Murphy Waggoner's Reviews > The Long Walk: A Story of War and the Life That Follows

The Long Walk by Brian Castner
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Jun 10, 12

Read in June, 2012 — I own a copy, read count: 1

Castner's writing conveys, both through style and content, how all-consuming his job in Iraq was -- the hyper vigilance, the constant assessment of danger, the need to kill -- and how he found it impossible to disengage from that life and reenter his family life when the tour was over. There is no doubt that reentry is difficult, under any circumstances, and VA hospital staff struggle to decide how much of that difficulty is physical or psychological. The answer is a moving target since the methods of war complicate the issue by constantly introducing new physical and emotional trauma. Castner relates his experiences in Iraq and his struggles at home in the context of finding a diagnosis and treatment for his own personal Crazy.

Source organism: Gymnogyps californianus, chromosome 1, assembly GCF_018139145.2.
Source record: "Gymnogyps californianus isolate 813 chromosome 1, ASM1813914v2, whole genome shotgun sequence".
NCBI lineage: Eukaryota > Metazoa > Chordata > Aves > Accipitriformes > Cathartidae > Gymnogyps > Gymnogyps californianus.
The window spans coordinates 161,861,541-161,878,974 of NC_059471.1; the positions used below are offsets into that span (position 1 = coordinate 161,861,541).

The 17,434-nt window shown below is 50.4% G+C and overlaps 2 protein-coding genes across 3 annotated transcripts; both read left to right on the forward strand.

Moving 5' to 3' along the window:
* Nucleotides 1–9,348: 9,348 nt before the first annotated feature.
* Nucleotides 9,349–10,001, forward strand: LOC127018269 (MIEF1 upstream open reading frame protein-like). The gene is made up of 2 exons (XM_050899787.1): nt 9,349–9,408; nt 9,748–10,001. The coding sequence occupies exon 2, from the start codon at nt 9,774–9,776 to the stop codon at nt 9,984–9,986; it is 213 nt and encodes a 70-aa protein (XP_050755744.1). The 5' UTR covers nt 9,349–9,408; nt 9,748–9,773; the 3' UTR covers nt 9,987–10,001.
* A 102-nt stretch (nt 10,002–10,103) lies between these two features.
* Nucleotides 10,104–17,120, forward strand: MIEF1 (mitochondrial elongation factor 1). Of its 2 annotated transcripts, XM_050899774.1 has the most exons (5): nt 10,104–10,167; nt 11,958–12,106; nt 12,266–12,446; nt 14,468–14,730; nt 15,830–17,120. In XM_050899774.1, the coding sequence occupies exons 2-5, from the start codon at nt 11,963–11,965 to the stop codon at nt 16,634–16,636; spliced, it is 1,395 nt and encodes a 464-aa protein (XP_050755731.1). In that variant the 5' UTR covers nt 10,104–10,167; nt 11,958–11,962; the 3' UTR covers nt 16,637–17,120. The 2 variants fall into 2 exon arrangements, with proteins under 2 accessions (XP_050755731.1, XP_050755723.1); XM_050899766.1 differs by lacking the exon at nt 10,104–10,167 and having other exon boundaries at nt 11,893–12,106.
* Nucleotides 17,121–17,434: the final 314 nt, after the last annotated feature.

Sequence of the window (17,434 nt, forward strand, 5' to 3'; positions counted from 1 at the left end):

His description of life both inside and beyond the wire is vivid and disturbing. The "Long Walk" is the walk that an Explosive Ordnance Disposal specialist takes to a live round or bomb to defuse it. The long walk is also Castner's life. For him, the loss of EOD Brothers did not end with the tour of duty; the terror of the war doesn't end when you step onto U.S. soil. Probably the most frightening images for me in this book are the thoughts that run through the author's mind as he drives his son to day care and watches over him at night.

Castner says that during the writing of the book his wife asked him how he could remember all the details. He responds that he cannot forget the details. The narrative keeps returning to Iraq or to his battle with the Crazy, sometimes suddenly in the middle of another story. While disconcerting at first, I realized that Castner is trying to help us understand what the Crazy is like.

Castner is a talented writer, and this was an emotional read that I won’t soon forget.
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